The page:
Warnock’s not all bad – but this was out of order

There is no truth in the rumour that Neil Warnock has been hired for the Theatre Royal’s next Christmas spectacular.

But the Queens Park Rangers boss has certainly excelled in his role of pantomime villain this week. The man Norwich City fans love to hate has been incandescent with fury over the sending-off of Joey Barton in Monday’s Premier League game against the Canaries at Loftus Road – and even more so over the failure of Barton’s appeal. Warnock yesterday launched a scathing attack on the Football Association’s disciplinary commission, branding the decision to uphold the red card and three-match ban “farcical” and “scandalous”, comments which could yet land him in hot water.

Now while Warnock is loud and outspoken and, very often, as biased as they come, I don’t entirely dislike him. Sometimes I feel he actually enjoys being in the spotlight with a good rant, but I believe the man with the famous anagram has his good points. He has said nice things about City in the past – “I think Delia is a wonderful woman and Norwich is a great club” – and at least one member of our sports desk has found him to be courtesy itself, not once but twice, in calling back to give interviews at a busy time.

I have a feeling that if he lived next door, he’d be the kind of bloke to help start your car if the battery was flat or clear the snow off the garden path.

But it does seem that his team – and there have been many – can never lose, or even drop points, against Norwich City without him finding something to complain about. And this week, I believe he has gone too far, especially with his character assassination of Bradley Johnson.


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It’s hard not to escape the feeling that it is Rangers’ dismal run of form, putting them on the brink of the bottom three in the Premier League, that has really got to Warnock. Focusing on the perceived injustice of the decision merely diverts the attention from the fact his team hasn’t won for eight games.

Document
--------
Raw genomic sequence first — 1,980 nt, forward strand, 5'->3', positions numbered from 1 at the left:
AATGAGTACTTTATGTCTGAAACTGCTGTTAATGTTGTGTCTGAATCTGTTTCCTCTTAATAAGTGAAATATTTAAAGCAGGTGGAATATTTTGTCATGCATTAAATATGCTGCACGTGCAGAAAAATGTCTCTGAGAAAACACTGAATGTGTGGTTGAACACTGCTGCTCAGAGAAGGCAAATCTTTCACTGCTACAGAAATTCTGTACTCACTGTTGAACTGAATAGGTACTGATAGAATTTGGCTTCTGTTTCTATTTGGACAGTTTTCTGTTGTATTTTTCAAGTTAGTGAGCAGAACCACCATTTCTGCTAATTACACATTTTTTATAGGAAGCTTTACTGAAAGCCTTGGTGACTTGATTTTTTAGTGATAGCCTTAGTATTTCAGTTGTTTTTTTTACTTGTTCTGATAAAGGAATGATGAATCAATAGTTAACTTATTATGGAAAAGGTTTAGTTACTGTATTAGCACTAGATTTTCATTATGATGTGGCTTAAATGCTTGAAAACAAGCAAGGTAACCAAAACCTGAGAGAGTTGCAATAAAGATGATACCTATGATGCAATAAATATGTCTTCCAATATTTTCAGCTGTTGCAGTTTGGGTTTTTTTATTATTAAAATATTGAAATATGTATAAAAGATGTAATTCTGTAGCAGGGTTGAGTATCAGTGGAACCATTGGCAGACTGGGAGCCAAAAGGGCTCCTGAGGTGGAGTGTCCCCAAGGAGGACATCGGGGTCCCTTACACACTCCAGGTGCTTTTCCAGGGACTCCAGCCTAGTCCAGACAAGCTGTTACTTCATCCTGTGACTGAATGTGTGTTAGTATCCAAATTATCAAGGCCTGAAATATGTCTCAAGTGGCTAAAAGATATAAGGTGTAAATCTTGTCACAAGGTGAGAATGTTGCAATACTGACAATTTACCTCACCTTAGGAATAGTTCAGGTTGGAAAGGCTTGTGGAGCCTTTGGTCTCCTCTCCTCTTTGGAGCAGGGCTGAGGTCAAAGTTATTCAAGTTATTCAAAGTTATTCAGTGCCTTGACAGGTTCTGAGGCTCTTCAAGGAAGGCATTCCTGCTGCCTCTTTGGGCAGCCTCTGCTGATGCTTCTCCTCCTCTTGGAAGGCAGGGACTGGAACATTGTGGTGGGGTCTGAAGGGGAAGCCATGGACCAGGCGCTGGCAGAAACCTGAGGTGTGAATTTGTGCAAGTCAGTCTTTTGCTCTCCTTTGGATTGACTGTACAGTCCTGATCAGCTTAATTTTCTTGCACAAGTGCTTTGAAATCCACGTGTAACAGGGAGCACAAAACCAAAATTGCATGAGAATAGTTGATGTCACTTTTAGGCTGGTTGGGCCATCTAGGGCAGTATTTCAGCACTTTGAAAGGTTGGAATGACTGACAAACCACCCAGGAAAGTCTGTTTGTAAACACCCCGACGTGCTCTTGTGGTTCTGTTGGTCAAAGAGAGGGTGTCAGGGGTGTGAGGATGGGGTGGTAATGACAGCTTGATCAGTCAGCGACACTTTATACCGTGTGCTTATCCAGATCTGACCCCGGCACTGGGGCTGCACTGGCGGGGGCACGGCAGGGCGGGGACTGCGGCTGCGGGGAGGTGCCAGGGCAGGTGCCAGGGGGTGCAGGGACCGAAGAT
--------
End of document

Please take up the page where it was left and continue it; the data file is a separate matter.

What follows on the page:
True, Barton’s red card may have been debatable – it certainly wasn’t a full-blooded head butt – and may have been administered in a rather unorthodox fashion, as Warnock argued.

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“You can’t tell me another violent conduct offence where the linesman has not flagged immediately,” he said yesterday.

“I don’t think there has ever been one, I don’t think there will ever be one.

“There is not even a report from the linesman who has seen this alleged incident. There is not even a report from him that goes into the commission. All there is are two lines from the referee saying his linesman told him that he (Barton) put his head forward. It is just absolutely farcical and I am so disgusted in it.”

But the fact remains that, whether the referee or linesman saw it at the time, replays show that Barton did dip his head slightly towards Johnson and had earlier thrown an arm in his direction. It was asking for trouble.

The theory that Norwich’s players goaded Barton into losing his rag, or that Johnson – in Warnock’s words –- got a fellow professional sent off, is overblown. Barton has shown over the years that he doesn’t need any help to get into trouble. As Rangers captain, he was irresponsible and cost his side the match. That’s what Warnock should be angry about.

What I find a bit disappointing is the fact that anyone at Norwich – though certainly not manager Paul Lambert, who maintained a diplomatic silence on the red card – should feel the need to get dragged into the tit-for-tat row.

As journalists, I suppose we should be lapping up every morsel of the ongoing debate, claim and counter-claim over who did what and who was to blame.

But I feel 99.9 per cent certain that any request from our newspapers for an interview with Johnson or another player, specifically about the red card incident, would have been refused by City.

Why then does Johnson have to respond to Barton’s self-indulgent Twitter ramblings with a rude message on a placard at a darts tournament? Why is another City player giving his views on the red card on Talksport’s morning show? And why does City director Stephen Fry need to weigh in with a “Feel great sympathy for you, Joey” message for the benefit of his 3.6 million Twitter followers?

Let Warnock and Barton chirrup and tweet for all they are worth.

There is just no need to get involved.

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